Ellie Lavi, an American-Israeli shown on the left returned to the US with her new born child. Trouble begun when she applied for citizenship for her daughter. An embassy clerk asked her if she got pregnant from a fertility clinic. She said yes and was immediately told that the child was not eligible for citizenship, unless she could prove that the sperm was donated by an American male. “I was humiliated and horrified. We’re talking about the children I gave birth to. Of course they’re my children”. The situation is not limited to the US; Canada and Germany have similar laws.
Another example is that of Malkiat Kandola who used in-vitro fertilization treatment to conceive of her child. Since the sperm and the egg were donated by third parties, DNA testing came back as negative. She was in India when she gave birth to her child. When returning to Canada, the child was denied citizenship on the grounds that he had no genetic ties to his parents. Nine years later today, the child is still denied long term stay by order of the Canadian appeal courts.
Since DNA testing is negative, courts have consistently ruled against the family even if the mother can prove she gave birth to the child.
The story serves as a warning to anyone considering IVF treatment: the state will not provide citizenship to your child in the event that you give birth in another country through in-vitro fertilization even though you yourself are a citizen. That has happened to a number of women who have travelled to other countries to get in-vitro fertilization and the saddening part is that the children are not recognized even though the woman carried them in her womb! For starters, the law states that not unless the sperm is traced back to the biological father, who should be a Citizen, there is no way the kid will acquire citizenship. This is conflicting and this is in regards to U.S citizenship regulations because a child adopted overseas by a U.S citizen can easily become an American citizen and a child born in America by parents who are not American citizens is instantly an American. But a baby born outside USA, through in-vitro fertilization and of an American mother is not eligible for US citizenship unless the donor is an American. It is clear knowledge that most clinics do not divulge the identity of the donor and this is due to confidentiality agreements, which makes it hard for mothers to prove specifically where the sperm came from.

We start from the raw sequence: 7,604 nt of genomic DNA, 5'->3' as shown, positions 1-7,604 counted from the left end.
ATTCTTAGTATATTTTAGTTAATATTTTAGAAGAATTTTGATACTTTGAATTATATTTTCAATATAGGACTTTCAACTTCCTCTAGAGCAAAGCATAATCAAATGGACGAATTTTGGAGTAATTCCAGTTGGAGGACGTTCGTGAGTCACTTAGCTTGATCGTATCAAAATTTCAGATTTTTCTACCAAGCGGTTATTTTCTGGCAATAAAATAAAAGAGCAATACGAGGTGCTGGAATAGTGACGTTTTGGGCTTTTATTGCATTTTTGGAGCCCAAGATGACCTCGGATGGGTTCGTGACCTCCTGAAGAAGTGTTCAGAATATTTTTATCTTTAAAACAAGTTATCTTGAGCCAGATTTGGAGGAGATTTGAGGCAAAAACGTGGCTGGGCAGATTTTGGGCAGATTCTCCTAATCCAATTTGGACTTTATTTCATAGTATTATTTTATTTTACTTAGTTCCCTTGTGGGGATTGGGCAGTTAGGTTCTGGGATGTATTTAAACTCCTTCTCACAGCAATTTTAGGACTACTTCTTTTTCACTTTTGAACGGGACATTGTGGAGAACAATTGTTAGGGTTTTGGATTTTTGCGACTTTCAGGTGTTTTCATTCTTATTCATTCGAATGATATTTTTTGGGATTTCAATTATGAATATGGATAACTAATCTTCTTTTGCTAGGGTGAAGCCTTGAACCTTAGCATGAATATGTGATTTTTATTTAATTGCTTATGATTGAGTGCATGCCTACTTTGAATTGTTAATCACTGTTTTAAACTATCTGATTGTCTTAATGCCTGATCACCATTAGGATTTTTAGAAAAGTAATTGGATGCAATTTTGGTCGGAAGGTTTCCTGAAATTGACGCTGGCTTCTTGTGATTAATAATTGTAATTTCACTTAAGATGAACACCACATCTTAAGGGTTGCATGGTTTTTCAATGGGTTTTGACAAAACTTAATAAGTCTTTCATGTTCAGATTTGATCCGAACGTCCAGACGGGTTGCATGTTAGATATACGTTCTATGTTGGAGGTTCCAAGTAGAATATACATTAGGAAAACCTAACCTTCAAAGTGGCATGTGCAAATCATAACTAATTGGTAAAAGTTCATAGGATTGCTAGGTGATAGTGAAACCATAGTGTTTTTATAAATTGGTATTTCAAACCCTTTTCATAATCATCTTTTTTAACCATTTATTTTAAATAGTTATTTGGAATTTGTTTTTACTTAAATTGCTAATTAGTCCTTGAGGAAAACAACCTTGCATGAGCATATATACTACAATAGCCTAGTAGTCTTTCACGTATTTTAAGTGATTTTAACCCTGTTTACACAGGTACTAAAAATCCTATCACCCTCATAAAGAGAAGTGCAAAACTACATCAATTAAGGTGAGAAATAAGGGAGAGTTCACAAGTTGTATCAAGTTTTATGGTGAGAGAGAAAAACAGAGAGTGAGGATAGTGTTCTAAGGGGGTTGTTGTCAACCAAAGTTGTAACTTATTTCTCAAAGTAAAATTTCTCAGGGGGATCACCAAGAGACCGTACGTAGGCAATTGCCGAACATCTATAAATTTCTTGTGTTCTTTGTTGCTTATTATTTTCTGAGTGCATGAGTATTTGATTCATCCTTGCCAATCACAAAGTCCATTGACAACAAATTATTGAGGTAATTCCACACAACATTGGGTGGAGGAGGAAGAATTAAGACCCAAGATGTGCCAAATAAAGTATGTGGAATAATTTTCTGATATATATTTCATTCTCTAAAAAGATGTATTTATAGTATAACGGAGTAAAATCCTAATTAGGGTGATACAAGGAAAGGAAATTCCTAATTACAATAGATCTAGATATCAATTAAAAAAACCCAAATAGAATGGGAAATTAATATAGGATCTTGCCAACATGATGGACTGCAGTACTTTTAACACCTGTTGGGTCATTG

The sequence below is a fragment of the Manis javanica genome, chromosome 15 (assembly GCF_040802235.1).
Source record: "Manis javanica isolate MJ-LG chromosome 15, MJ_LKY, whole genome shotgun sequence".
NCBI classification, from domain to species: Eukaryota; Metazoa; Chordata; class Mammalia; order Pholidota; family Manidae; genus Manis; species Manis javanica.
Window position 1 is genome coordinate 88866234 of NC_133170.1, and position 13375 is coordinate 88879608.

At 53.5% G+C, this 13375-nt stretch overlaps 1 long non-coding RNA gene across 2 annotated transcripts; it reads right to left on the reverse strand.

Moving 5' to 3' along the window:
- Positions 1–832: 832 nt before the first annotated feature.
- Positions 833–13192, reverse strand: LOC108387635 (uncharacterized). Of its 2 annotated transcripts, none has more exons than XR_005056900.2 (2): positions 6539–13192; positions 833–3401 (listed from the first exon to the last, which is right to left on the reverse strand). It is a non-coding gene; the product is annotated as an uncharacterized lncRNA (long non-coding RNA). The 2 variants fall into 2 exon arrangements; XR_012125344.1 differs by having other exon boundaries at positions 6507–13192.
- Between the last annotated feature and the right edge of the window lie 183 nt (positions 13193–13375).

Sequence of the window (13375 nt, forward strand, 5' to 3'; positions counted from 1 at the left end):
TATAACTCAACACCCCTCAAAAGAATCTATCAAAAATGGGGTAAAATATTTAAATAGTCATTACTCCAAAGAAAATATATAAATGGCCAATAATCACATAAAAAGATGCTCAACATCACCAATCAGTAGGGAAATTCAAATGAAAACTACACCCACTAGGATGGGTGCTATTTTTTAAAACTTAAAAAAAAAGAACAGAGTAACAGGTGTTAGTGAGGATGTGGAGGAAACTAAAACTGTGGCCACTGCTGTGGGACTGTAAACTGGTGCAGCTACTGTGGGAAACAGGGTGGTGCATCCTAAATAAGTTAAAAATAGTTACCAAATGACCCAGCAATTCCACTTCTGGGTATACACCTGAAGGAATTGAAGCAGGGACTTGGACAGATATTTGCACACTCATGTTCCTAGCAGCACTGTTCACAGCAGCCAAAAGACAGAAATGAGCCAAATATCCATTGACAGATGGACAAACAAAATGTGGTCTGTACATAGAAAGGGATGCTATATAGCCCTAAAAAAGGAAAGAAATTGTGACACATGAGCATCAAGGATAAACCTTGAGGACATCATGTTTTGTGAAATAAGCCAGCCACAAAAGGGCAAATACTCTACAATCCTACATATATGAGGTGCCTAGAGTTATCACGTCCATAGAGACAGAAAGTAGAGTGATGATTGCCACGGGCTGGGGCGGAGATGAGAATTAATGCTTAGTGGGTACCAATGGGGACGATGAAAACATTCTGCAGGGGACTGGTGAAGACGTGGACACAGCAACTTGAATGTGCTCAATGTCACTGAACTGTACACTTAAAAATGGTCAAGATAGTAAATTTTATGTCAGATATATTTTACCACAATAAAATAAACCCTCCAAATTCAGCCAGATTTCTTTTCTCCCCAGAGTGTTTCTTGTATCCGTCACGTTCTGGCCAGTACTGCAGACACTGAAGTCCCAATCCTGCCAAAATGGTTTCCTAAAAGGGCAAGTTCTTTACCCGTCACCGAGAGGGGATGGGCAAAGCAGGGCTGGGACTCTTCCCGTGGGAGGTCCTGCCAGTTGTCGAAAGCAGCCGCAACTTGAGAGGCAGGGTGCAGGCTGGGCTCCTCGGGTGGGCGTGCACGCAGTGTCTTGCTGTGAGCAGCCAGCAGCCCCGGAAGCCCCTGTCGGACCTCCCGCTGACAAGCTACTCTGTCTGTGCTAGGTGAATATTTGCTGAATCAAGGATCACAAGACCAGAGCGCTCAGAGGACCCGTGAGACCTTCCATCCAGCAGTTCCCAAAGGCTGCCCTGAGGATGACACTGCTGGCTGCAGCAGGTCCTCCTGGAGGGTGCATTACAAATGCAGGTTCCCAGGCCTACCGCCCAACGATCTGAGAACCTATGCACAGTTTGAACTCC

Lawyers have been quoted as saying that tweaking has to be done on some of these laws and this is because the law has actually not kept up with major advances that have occurred where reproductive technology is concerned. The government defends itself by saying that the regulations are set for the purposes of preventing abuse where citizenship laws are concerned and this is in regards to when fraudulent claims of parentage are made.
Most mothers who are aware of this law usually travel back to their country and give birth there or they choose to lie about how they conceived because they know a lot of issues will arise out of it. Those who lie basically choose to not talk about it should a situation arise since this might also ignite some activity from consular officials. Citizenship of the child could be revoke if it came to light that the mother used IVF with sperm from an unknown father whose citizenship cannot be ascertained.
Please share this information to anyone you might know who is considering IVF treatment, especially if they consider to conceive via in-vitro fertilization in another country. This has been going on for the longest time and the government is not changing the laws anytime soon. A lot of parents have given up acquiring citizenship for their children because of these laws.
To help raise awareness of this issue, DNAForce will offer free legal DNA testing for ivf parents from July 27 to July 31 at our Toronto location. Read the press release: DNAForce to offer free DNA testing for parents of IVF children.